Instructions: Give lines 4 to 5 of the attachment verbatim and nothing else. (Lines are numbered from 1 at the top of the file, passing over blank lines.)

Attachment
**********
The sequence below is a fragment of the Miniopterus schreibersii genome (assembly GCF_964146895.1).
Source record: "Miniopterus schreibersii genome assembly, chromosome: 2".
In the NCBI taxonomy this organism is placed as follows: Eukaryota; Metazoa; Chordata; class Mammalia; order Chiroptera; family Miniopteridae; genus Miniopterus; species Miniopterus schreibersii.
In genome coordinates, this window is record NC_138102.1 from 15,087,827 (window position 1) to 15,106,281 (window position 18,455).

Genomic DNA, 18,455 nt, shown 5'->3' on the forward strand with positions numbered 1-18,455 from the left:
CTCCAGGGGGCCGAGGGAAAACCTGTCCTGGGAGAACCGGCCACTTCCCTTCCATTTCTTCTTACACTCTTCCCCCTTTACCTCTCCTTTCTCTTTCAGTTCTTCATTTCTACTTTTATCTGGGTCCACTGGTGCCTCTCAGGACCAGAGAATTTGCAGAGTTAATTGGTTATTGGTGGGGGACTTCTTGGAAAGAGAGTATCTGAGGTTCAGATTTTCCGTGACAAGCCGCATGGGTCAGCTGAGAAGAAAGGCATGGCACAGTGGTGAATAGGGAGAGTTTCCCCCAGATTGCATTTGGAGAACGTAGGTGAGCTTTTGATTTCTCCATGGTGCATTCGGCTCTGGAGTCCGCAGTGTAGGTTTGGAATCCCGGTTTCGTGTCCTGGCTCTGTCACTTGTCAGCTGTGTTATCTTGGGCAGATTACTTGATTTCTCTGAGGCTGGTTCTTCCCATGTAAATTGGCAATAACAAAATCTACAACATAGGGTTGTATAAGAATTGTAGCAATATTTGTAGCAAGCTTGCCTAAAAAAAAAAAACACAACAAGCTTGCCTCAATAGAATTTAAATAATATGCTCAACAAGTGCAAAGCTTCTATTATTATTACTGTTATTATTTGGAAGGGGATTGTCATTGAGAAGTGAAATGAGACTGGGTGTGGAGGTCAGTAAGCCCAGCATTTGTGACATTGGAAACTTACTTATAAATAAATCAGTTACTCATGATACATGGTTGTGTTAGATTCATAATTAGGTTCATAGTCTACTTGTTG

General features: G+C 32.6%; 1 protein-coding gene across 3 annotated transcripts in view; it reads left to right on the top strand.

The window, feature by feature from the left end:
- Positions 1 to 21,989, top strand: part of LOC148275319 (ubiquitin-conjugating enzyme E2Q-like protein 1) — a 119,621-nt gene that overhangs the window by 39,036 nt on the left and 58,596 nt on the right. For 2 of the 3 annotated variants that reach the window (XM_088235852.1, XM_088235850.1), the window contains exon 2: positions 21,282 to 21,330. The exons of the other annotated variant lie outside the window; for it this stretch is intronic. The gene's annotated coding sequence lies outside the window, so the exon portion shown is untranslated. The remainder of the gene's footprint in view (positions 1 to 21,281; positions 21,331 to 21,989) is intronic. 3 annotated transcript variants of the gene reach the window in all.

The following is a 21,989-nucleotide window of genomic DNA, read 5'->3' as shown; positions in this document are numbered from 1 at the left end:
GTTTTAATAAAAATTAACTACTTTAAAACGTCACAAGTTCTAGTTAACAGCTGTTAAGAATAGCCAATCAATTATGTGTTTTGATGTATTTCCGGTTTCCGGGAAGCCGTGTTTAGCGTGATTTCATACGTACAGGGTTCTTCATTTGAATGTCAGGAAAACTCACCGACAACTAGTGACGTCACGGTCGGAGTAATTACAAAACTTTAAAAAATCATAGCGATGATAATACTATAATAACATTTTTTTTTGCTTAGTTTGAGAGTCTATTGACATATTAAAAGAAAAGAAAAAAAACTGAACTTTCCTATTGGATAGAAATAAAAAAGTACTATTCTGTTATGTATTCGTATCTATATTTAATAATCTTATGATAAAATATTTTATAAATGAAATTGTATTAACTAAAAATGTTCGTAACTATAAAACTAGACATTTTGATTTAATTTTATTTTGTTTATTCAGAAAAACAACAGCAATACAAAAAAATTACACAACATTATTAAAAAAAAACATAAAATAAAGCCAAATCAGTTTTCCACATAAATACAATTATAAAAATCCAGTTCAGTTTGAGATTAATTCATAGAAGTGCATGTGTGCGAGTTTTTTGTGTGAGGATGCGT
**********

In genome coordinates, this window is record NC_138102.1 from 15,087,827 (window position 1) to 15,106,281 (window position 18,455).

Genomic DNA, 18,455 nt, shown 5'->3' on the forward strand with positions numbered 1-18,455 from the left: